How Much Will the PGA's Anchored Putter Ban Affect Adam Scott?

Mike DudurichContributor IJuly 11, 2013

In 2016, Adam Scott won't be lining up putts this way.
In 2016, Adam Scott won't be lining up putts this way.Patrick McDermott/Getty Images

Since February 2011, the point in time in which Adam Scott made the decision to go over to the dark side where long putters are used, he’s won two golf tournaments: the 2011 World Golf Championship-Bridgestone Invitational and the 2013 Masters.

Prior to February 2011, Scott won seven PGA Tour events. So does that say when 2016 comes and the anchored putting stroke becomes verboten by the rules of golf Scott will start winning more again?

No, and it doesn’t say he’s automatically going to win any less, either.

There are three somewhat shocking statistics provided by the PGA Tour on this subject. In 2011, Scott ranked 143rd in the strokes gained putting category at -.172; in 2012 he was 148th at -.204, and in 2013, he’s ranked 102nd at -.032. Those are WITH the anchored putting stroke.

He was even worse without it. Prior to 2011 he had finished in the top 10 only twice in that category: in 2007 he was 74th and in 2004, when he won the Players Championship, he finished first.

Having said all that, the conclusion to be drawn is Scott hasn’t been, isn’t and probably never will be a great putter. He is, however, the possessor of one of professional golf’s best swings. And it’s that swing that has been the rock of those nine victories and will continue to be so as he works his way through the prime of his career.

Will Scott be affected in 2016 by the anchored putting ban? Sure he will. Will it be devastating for he and his career?

No, it will not.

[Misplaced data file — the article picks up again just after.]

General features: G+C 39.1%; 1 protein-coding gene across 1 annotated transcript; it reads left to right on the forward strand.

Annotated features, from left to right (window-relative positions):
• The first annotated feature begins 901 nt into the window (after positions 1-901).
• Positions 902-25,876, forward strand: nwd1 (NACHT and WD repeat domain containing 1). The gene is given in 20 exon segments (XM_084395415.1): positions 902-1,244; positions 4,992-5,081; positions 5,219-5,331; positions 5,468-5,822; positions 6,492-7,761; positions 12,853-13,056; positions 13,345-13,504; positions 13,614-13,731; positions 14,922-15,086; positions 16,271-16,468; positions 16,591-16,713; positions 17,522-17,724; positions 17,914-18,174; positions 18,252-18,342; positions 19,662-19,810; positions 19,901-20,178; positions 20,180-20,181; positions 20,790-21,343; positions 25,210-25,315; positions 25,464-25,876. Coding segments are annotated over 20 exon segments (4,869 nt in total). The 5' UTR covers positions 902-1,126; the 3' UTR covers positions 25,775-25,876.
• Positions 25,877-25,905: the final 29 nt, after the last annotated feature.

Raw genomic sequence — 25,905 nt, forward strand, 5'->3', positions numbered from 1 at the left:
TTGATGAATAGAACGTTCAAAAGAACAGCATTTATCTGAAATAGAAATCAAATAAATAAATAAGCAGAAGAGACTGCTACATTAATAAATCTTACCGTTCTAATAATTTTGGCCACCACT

The man who won seven times while never being close to a great putter will hopefully take some of the experience he gained during his long putter days with him when he comes back to normal. He learned to get more rhythm into his putting stroke and became a bit more calm in that part of the game.

Scott originally went to the long putter at the suggestion of his instructor, Brad Malone, after a session in Australia in February 2011. "I hadn't really thought about it at all," said Scott at that year's Masters, where he finished in a tie for second. "I got home from Hawaii and my coach had a long putter and he had been practicing with it to see and he said, 'You should have a go' because he thought it would do good things for my rhythm and short stroke. The rhythm with the long putter is very nice, and that's something I was fighting in my putting with the short putter."

And when he won the Masters in April, he completed the unofficial Grand Slam for majors won by anchored putters: Keegan Bradley, Webb Simpson and Ernie Els having done so with belly putters and Scott with his long putter.

Whether the United States Golf Association or Royal & Ancient will admit it, that Grand Slam did not sit well in the discussions of whether to ban the stroke or not.

And while Scott was definitely more comfortable with the long stick, it certainly wasn’t infallible. He had birdie chances on the 10th, 11th and 12th holes at Augusta National that, had he converted on even a couple of those, the rest of his afternoon might have been a lot less stressful.

Scott is no different than any of the other broomstick-wielding putters in that he knows he needs to get ready for 2016 and the switch back to regular-length putters is not optional. They may grumble and mumble but if they want to continue competing as a professional, they need to get comfy with the short sticks.

The 32-year-old Australian got a jump on that process, starting to practice with a shorter putter a week after the ban was announced. He used it on the practice green and played a practice round with it, but the shorter one didn’t make it into official play.

Hey, it makes all the sense in the world that a putter that’s anchored against your chest or belly should, not would, but should give the guy holding that putter something of an advantage when the heat is on.

But have you noticed that all the guys who use those non-traditional putters don’t win every week?

Skill and talent and considerable practice are still necessary ingredients in getting the ball in the hole.

Scott will be affected by the ban. But Scott is a much better player than he was before 2011 and he’ll be able to handle this switch with less than catastrophic results.